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In re Evans

filed: December 2, 1993.

IN RE NOLA R. EVANS, DEBTOR. NOLA R. EVANS, APPELLANT,
v.
MICHAEL POLLARD, STEVEN POLLARD, AND PAMELA LANGFORD ROGERS, APPELLEES.



Appeal from the United States Bankruptcy Court for the Central District of California. Honorable Kathleen T. Lax, Bankruptcy Judge, Presiding. BK. No. LA91-76189-KL. Adv. No. AD91-06310-KL

Before: Perris, Volinn, and Jones, Bankruptcy Judges.

Author: Perris

PERRIS, Bankruptcy Judge:

The appellees filed an adversary proceeding seeking a determination that a state court judgment debt owed them by the debtor was nondischargeable under 11 U.S.C. § 523(a)(4). The bankruptcy court granted the appellees' motion for summary judgment, determining that the state court decision established all necessary elements under section 523(a)(4). We REVERSE the bankruptcy court's decision and REMAND for further proceedings.

FACTS*fn1

Raymond H. Pollard ("Pollard") and John L. Langford ("Langford") owned 27 acres of real property in Santa Barbara, California. In October of 1982, the property was in the process of being subdivided into approximately 70 duplex lots. Pollard and Langford employed the debtor, a licensed real estate broker, to market and sell the real property and agreed to pay the debtor a $100,000 commission if she obtained purchasers for the real property on acceptable terms.

In May of 1983, Pollard and Langford agreed to sell the property to Primavera Joint Venture, a joint venture consisting of the debtor and four other individuals. The debtor acted as the real estate broker in the sale. Los Robles Corporation, a corporation formed by the debtor assumed the debtor's interest in the joint venture and became the managing general partner of the joint venture.

As part of the sale transaction, Pollard and Langford were to obtain options to purchase up to 10 subdivision lots at development cost. The options were to be for the benefit of Pollard's and Langford's children, the appellees Michael Pollard, Steven Pollard and Pamela Langford Rogers (collectively "the appellees"). Although the original draft of the sale contract included provisions for the options, Pollard and Langford had the option provision removed for tax reasons and the parties agreed to handle the option agreement outside of escrow by a separate written agreement.

Between June of 1983 and the close of escrow on the sale in January of 1984, the parties unsuccessfully attempted to put together a written option agreement. The appellees submitted written option agreements to the debtor in June of 1983 for Primavera's approval. Other than questioning the selection of one or more of the lots specified in the option agreement, the debtor did not communicate to Pollard, Langford or the appellees that Primavera's position was at odds with the written option agreements submitted by the appellees. When Pollard become concerned that Primavera had not delivered signed option agreements, the debtor executed a document, in June of 1984, pledging her $100,000 commission as security for the delivery of the option agreements.

When escrow on the transaction closed in January of 1984, the parties had not executed written option agreements as had been contemplated. Pollard, nevertheless released the debtor's $100,000 commission to her. Following close of escrow, the parties made further unsuccessful efforts to wrap up the option issue. The parties disputed the proper consideration to be paid under the options, whether the options would expire prior to the completion of off-site improvements and whether Pollard and Langford should defer payment of interest installments due on the purchase price as a condition of any options.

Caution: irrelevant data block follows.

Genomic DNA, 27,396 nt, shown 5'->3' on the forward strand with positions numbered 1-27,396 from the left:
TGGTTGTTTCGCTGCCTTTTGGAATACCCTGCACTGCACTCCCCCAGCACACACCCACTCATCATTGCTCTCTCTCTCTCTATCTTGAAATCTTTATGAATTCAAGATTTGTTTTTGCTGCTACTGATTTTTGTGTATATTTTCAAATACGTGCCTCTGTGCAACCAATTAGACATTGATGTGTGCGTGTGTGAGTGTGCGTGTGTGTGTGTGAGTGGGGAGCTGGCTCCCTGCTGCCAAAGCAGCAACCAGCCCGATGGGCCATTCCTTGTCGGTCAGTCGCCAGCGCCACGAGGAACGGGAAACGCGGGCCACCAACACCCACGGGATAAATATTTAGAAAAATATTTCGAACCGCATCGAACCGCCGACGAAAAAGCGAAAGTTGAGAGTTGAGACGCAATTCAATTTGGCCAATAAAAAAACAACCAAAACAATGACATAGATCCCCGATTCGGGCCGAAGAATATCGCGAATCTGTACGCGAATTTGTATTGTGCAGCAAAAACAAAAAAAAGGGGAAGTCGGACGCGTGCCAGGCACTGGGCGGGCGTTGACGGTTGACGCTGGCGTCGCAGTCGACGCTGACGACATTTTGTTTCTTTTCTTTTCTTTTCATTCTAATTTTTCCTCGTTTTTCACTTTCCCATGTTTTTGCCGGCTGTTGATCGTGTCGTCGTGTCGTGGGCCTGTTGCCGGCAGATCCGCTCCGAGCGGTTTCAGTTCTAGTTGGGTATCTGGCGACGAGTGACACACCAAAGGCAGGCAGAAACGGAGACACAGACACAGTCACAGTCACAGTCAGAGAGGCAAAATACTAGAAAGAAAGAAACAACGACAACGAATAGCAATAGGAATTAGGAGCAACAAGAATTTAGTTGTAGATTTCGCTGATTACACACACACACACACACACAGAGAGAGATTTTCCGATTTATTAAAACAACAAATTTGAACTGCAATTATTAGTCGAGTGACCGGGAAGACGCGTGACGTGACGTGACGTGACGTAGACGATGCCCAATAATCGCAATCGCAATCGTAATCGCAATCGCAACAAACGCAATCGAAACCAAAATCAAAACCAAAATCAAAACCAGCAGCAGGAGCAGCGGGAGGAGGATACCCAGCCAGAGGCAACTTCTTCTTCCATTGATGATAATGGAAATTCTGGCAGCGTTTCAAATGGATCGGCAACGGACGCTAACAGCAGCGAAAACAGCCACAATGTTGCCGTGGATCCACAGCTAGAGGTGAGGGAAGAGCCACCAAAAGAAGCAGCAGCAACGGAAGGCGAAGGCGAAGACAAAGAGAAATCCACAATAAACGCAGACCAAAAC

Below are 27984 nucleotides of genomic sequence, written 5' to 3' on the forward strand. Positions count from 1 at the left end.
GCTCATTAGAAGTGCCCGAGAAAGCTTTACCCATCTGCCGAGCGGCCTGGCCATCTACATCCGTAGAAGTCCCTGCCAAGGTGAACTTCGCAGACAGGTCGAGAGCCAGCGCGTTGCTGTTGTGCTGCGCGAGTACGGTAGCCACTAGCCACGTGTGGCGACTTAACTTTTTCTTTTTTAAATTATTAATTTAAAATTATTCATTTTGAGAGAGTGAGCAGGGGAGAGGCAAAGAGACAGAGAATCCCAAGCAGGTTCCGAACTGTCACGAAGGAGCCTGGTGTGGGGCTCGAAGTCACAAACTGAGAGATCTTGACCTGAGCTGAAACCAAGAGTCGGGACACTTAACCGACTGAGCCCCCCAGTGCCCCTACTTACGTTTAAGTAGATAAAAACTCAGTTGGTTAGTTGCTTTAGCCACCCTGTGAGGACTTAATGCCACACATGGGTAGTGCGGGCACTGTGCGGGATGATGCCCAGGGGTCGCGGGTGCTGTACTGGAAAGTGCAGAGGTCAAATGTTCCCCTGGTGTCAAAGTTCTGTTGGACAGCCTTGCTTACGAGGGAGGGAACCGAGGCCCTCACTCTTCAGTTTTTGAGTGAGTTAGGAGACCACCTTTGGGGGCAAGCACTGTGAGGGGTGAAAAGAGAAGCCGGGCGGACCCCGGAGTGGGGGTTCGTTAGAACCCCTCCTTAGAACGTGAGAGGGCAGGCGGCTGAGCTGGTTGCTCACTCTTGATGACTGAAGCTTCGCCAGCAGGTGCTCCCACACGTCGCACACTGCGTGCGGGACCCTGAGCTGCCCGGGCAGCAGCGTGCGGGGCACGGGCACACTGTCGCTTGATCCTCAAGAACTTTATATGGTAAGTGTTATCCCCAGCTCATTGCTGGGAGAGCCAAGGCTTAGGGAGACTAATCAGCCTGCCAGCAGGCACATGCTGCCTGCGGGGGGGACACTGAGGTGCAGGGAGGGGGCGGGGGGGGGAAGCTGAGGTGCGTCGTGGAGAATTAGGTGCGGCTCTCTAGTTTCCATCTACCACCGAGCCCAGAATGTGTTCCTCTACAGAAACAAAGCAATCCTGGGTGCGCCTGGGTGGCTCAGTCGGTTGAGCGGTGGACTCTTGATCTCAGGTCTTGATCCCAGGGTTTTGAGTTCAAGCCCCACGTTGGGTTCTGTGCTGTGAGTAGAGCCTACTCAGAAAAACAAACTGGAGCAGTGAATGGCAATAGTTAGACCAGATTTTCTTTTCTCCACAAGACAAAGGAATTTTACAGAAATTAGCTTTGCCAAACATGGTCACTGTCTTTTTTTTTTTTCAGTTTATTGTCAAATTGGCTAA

When the parties' efforts at resolving the option issue failed, the appellees filed a state court action against the debtor and others, alleging, inter alia, breach of fiduciary duty and negligence. Following a bench trial in November of 1990, the state court issued a tentative decision and a statement of decision, both of which determined that the debtor's fiduciary duty as a real estate broker included a duty to act in the best interest of her clients by seeking to obtain the option agreements. The court further determined that the debtor breached the fiduciary duty that she owed to the appellees as the intended beneficiaries of the option agreements, causing damage to the appellees in the amount of $171,763.04. The court entered a judgment for the appellees and against the debtor in that amount, plus interest and costs.*fn2

The debtor filed a Chapter 7 petition in May of 1991. Subsequently, the appellees filed an adversary proceeding alleging that the state court judgment debt was nondischargeable under 11 U.S.C. § 523(a)(4). The appellees moved for summary judgment, relying upon the state court decisions and the doctrine of collateral estoppel. After a hearing, the bankruptcy court ruled that the factual issues determined in the state court action established the elements under section 523(a)(4). The debtor filed this timely appeal from the bankruptcy court's judgment determining the debt to be nondischargeable.

Discussion

The ultimate issue in this appeal is whether the state court's decision established that the debtor committed a defalcation while acting as a fiduciary under the standards of section 523(a)(4). As the appeal arises from a ruling on a summary judgment motion, we review the bankruptcy court's decision de novo. E.g. In re Baird, 114 Bankr. 198, 201 (9th Cir. BAP 1990). The sub-issues in this appeal concern the bankruptcy court's application of ...


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